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Descartes wants to explain the sense data he gets and also maintain his hard
fought belief in his own existence. This leaves him in a bit of a quandary, his
proof in a sense (cognito, sum) doesnt give him any way to talk about the
world he finds himself in. He still cant trust his senses, everything could be
dreams, and the evil demon still stands in the shadows waiting to twist
everything he could ever know. So Descartes figures that if he can kill the
demon, then he is on his way to making the world of the senses something to
if not trust, at least not suffer from consistent doubt. Therefore God (or
something sufficiently powerful to beat up on the demon) needs to be in the
picture, and Descartes needs God to not actually be the evil demon, or allow
something like the evil demon to exist.
2. Descartes makes it clear that at the very least psychologically he cant find it
in himself to doubt the clear truths given by natural light. At least not while
they are happening, though he can doubt that earlier he did experience the
truths, when he is experiencing them he cant doubt them. While the
intuitions he says he can doubt, even when he is experiencing them
Descartes says that he could just be dreaming. So if he cant doubt it, it is
clear truth by natural light, if he can, it is just intuition and it seems pretty
clear that most of the clear truths he has are body independent truths,
requiring no basis in a material world.
3. All ideas are just the things being thought, the things that the mind brings up
when thinking on something. However this does not make them all the same
thing in the world of the senses, water is water, air is air, and cardboard is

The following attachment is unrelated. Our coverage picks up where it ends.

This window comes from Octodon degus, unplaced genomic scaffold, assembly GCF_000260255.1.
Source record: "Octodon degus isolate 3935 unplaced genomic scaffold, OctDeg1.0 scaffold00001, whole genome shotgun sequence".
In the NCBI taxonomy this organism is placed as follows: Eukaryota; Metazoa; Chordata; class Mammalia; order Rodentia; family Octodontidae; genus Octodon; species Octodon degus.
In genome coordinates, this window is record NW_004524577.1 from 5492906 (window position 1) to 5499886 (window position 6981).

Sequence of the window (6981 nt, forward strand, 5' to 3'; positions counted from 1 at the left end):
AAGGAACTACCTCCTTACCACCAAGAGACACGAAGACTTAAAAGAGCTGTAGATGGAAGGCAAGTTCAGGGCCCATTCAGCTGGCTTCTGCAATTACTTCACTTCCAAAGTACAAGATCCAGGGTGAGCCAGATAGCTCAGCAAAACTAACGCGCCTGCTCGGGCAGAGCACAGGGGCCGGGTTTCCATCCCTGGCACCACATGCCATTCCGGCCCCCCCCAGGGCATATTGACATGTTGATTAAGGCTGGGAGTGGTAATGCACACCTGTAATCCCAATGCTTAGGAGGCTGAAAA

cardboard, not ideas. The idea of a thing in Descartes is not the same thing
as the thing itself, the idea of a fish is not some fish out in the sea. There is
no fish that is an idea.
4. Descartes gives the example of the sun. The sun looks like it is the size of a
small coin and whenever he thinks about the sun the image that comes to
mind is of that small bright coin in the sky. However he also has evidence that
the sun is many times larger than the earth, and the earth is much larger
than a small coin. So obviously there is a discrepancy between what he thinks
about the sun, and what he observes about the sun. He goes even further
along this by saying that it appears that the ideas of things has more reality
than the sense data of the things. His eyes tell him the sun is a small coin,
but math and reason tell him that it is massively large, so this idea that the
sun is a giant ball of fire has more reality than the experience that the sun is
a dot in the sky.
5. It is impossible to actually think of an infinite substance (he means to bring
up a picture of one) so it must be impossible that he actually came up with it.
As mentioned earlier, ideas are all he can actually trust, and it isnt possible
that he came up with the idea himself because he cant think of something
infinite. Therefore something else must have come up with it for him and put
it in him.
6. Descartes posits first that his intellect is too small to handle everything, and
the second that free will makes him able to make choices without knowing all
the relevant facts. Pretty much borrows a line of thought from Genesis that
we are at fault for not being made perfect, though he tries to cover that up.